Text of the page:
Back when Padilla v. Kentucky was decided by the United States Supreme Court, the defense bar was quite excited not only by the relief it afforded criminal defendants, but also by the exciting possibility that the Court might be willing to take an honest look at the fictional distinction between direct and collateral consequences of a plea.
Aside from deportation, which the Court described as “long recognized [as] a particularly severe penalty”, there is one other “collateral” consequence that defense lawyers are in a constant battle against. And that is sex offender registration. So it was only a matter of time before some court in the country considered the severity of the consequence of sex offender registration in light of the principles of Padilla.
Thanks to Doc Berman, I came across this very recent New York Supreme Court Court of Appeals decision in NY v. Gravino, which addressed the question of whether sex offender registration is a collateral consequence. A divided court says yes.
While Padilla dealt explicitly with attorney performance, Gravino addressed the issue of whether a plea was knowing, intelligent and voluntary if the trial court did not inform the defendant of the registration requirement.
Despite acknowledging that sex offender registration (especially in New York) is a “severe penalty”, the majority recites the usual “it’s not a penal statute, but merely regulatory” bullshit in order to neatly classify registration as a collateral consequence as opposed to a direct consequence.
But here’s where Padilla comes in. As I mentioned before, Justice Stevens gave us a delicious quote to use and rely on:
We, however, have never applied a distinction between direct and collateral consequences to define the scope of constitutionally “reasonable professional assistance” required under Strickland, 466 U. S., at 689. Whether that distinction is appropriate is a question we need not consider in this case because of the unique nature of deportation.
The arguments in favor of requiring that defendants be aware of the deportation consequences apply just as forcefully to the sex offender registration context. From the dissent in Gravino:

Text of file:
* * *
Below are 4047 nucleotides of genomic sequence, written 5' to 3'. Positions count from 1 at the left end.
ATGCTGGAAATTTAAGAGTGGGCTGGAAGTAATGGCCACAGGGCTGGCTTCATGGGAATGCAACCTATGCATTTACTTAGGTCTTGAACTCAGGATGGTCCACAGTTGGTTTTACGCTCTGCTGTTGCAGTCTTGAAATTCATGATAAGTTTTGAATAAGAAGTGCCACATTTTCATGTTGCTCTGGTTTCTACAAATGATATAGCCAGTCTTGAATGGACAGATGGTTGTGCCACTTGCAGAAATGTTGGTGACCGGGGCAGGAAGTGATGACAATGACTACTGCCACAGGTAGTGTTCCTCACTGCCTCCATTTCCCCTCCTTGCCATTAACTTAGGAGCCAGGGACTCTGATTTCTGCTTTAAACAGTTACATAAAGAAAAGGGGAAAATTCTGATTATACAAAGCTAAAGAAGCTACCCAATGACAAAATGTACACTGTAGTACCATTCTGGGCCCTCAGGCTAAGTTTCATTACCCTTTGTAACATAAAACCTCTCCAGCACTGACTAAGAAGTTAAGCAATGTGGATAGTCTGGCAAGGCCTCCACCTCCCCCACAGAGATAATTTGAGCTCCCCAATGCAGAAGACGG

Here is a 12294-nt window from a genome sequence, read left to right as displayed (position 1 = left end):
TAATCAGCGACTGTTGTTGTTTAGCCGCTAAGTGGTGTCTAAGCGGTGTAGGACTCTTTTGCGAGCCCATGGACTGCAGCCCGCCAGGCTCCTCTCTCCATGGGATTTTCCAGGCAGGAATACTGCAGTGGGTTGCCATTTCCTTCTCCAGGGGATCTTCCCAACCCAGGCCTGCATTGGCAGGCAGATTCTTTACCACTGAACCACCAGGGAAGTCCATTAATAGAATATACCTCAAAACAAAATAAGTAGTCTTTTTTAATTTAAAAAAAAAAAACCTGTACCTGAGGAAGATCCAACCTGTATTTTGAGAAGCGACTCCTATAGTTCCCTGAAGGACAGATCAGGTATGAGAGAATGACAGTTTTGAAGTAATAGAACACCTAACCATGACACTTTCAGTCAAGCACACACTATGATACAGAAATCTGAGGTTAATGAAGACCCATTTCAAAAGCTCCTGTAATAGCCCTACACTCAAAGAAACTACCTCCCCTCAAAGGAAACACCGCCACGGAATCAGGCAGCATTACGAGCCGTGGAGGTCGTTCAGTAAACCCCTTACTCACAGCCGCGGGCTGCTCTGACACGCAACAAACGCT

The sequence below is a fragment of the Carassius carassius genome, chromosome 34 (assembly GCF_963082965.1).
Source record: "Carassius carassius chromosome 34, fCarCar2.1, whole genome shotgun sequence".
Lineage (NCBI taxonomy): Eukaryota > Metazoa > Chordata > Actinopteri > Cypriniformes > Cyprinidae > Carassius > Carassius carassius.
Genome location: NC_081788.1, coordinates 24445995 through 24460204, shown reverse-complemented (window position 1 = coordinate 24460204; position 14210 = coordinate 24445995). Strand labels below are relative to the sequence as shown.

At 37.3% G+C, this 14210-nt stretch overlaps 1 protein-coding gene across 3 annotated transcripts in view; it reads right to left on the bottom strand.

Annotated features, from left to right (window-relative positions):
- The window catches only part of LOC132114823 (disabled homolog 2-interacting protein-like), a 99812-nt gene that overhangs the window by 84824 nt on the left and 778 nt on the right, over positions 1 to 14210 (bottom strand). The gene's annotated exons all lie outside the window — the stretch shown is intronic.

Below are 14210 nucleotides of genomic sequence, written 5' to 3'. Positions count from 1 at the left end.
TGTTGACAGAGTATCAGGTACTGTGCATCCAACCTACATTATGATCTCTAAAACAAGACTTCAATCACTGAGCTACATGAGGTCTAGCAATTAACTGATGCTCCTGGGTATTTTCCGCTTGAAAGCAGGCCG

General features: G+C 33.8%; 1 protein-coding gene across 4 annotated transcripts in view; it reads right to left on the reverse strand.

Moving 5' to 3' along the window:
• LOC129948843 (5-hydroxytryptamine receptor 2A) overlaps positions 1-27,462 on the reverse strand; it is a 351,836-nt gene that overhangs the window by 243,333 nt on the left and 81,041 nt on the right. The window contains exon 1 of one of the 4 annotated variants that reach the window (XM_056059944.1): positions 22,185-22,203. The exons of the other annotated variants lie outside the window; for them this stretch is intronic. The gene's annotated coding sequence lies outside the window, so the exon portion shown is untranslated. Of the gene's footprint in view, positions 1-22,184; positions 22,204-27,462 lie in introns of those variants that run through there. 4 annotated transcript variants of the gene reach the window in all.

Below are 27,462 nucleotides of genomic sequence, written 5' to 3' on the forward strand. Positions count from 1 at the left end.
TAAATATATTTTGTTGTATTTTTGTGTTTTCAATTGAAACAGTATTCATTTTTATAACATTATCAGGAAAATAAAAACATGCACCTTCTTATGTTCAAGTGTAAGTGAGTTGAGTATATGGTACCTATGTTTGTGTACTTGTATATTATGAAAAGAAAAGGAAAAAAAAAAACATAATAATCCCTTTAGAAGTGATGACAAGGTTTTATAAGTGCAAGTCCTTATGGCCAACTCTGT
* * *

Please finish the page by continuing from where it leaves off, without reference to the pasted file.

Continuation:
Significantly, in determining whether the direct/collateral consequence dichotomy was useful to determine whether deportation advice was required, the Court stated, “[a]lthough removal proceedings are civil in nature, deportation is nevertheless intimately related to the criminal process. Our law has enmeshed criminal convictions and the penalty of deportation for nearly a century. And, importantly, recent changes in our immigration law have made removal nearly an automatic result for a broad class of noncitizen offenders. Thus, we find it most difficult to divorce the [civil] penalty from the conviction in the deportation context”.
While it is true that Padilla dealt with the duty of counsel, rather than the duty of the courts, to inform a criminal defendant about deportation, the rationale employed by the Court in rejecting the direct/collateral consequence dichotomy applies with equal force in determining the voluntariness of a guilty plea where the court has failed to advise the defendant of SORA registration, which is also a civil penalty “difficult to divorce . . . from [a] conviction”.
It is difficult for me to understand how the court can, on one hand, admit that “SORA registration and risk-level determinations are non-penal consequences that result from the fact of conviction for certain crimes” and on the other easily “divorce the consequence from the conviction”.
While we may not be there yet, the day is not far off when some court will force SCOTUS to revisit their terrible rulings in Smith v. Doe and Dep’t of Public Safety v. Doe, in light of Padilla and the lifting of the veil on direct and collateral consequences.
Gravino was not permitted to withdraw her plea, despite never really being told that she’d have to register for 20 years and she would be in violation of a criminal statute if she failed to do so. Collaterally, two days ago, the Connecticut Supreme Court decided a case in which the defendant was explicitly told on the record that he did not have to register as a sex offender.
In Connecticut, unlike New York, the trial court is required, pursuant to 54-251(a), to inform the defendant that he will be required to register as a sex offender at the time of the plea:
Prior to accepting a plea of guilty or nolo contendere from a person with respect to a criminal offense against a victim who is a minor or a nonviolent sexual offense, the court shall (1) inform the person that the entry of a finding of guilty after acceptance of the plea will subject the person to the registration requirements of this section, and (2) determine that the person fully understands the consequences of the plea.
The defendant in that case, however, didn’t seek to withdraw his plea. Instead, all he wanted was to be free of the requirement to register. I think the court more likely than not would have let him withdraw his plea if he so pleased.
Connecticut, of course, also treats sex offender registration as regulatory rather than a punitive measure (State v. Waterman). But eventually, some court will have to accept the fact that these registration requirements place an undeniably heavy burden on offenders – burdens that are created by society in general – and deal with them in an intellectually honest manner.